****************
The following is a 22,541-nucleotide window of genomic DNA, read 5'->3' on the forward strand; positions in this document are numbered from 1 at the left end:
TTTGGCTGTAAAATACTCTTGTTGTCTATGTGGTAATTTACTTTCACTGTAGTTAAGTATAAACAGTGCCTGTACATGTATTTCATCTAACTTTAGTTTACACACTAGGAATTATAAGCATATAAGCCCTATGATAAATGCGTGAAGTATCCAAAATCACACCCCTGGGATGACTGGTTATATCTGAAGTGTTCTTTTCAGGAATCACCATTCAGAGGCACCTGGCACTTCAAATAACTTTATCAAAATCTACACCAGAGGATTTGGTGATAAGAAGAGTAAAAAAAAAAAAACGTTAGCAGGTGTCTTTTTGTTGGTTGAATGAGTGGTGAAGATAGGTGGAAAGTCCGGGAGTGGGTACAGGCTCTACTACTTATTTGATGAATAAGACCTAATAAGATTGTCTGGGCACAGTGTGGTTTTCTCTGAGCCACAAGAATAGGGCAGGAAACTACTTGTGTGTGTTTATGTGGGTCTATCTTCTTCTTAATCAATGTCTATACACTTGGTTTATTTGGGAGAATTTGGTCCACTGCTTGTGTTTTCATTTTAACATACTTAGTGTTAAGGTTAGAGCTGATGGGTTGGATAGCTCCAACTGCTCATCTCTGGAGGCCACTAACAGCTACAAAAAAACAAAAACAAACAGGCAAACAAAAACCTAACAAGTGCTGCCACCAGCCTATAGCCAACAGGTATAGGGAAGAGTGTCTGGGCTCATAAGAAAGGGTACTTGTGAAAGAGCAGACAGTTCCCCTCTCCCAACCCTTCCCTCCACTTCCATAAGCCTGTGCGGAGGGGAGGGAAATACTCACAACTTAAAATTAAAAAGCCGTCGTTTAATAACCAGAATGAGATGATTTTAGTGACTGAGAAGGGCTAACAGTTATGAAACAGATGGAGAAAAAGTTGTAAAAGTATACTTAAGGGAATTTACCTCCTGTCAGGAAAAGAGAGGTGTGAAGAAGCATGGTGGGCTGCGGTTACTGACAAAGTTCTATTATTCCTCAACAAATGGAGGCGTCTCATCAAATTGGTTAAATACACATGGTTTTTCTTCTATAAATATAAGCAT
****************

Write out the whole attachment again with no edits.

The following is a 22,541-nucleotide window of genomic DNA, read 5'->3' on the forward strand; positions in this document are numbered from 1 at the left end:
TTTGGCTGTAAAATACTCTTGTTGTCTATGTGGTAATTTACTTTCACTGTAGTTAAGTATAAACAGTGCCTGTACATGTATTTCATCTAACTTTAGTTTACACACTAGGAATTATAAGCATATAAGCCCTATGATAAATGCGTGAAGTATCCAAAATCACACCCCTGGGATGACTGGTTATATCTGAAGTGTTCTTTTCAGGAATCACCATTCAGAGGCACCTGGCACTTCAAATAACTTTATCAAAATCTACACCAGAGGATTTGGTGATAAGAAGAGTAAAAAAAAAAAAACGTTAGCAGGTGTCTTTTTGTTGGTTGAATGAGTGGTGAAGATAGGTGGAAAGTCCGGGAGTGGGTACAGGCTCTACTACTTATTTGATGAATAAGACCTAATAAGATTGTCTGGGCACAGTGTGGTTTTCTCTGAGCCACAAGAATAGGGCAGGAAACTACTTGTGTGTGTTTATGTGGGTCTATCTTCTTCTTAATCAATGTCTATACACTTGGTTTATTTGGGAGAATTTGGTCCACTGCTTGTGTTTTCATTTTAACATACTTAGTGTTAAGGTTAGAGCTGATGGGTTGGATAGCTCCAACTGCTCATCTCTGGAGGCCACTAACAGCTACAAAAAAACAAAAACAAACAGGCAAACAAAAACCTAACAAGTGCTGCCACCAGCCTATAGCCAACAGGTATAGGGAAGAGTGTCTGGGCTCATAAGAAAGGGTACTTGTGAAAGAGCAGACAGTTCCCCTCTCCCAACCCTTCCCTCCACTTCCATAAGCCTGTGCGGAGGGGAGGGAAATACTCACAACTTAAAATTAAAAAGCCGTCGTTTAATAACCAGAATGAGATGATTTTAGTGACTGAGAAGGGCTAACAGTTATGAAACAGATGGAGAAAAAGTTGTAAAAGTATACTTAAGGGAATTTACCTCCTGTCAGGAAAAGAGAGGTGTGAAGAAGCATGGTGGGCTGCGGTTACTGACAAAGTTCTATTATTCCTCAACAAATGGAGGCGTCTCATCAAATTGGTTAAATACACATGGTTTTTCTTCTATAAATATAAGCAT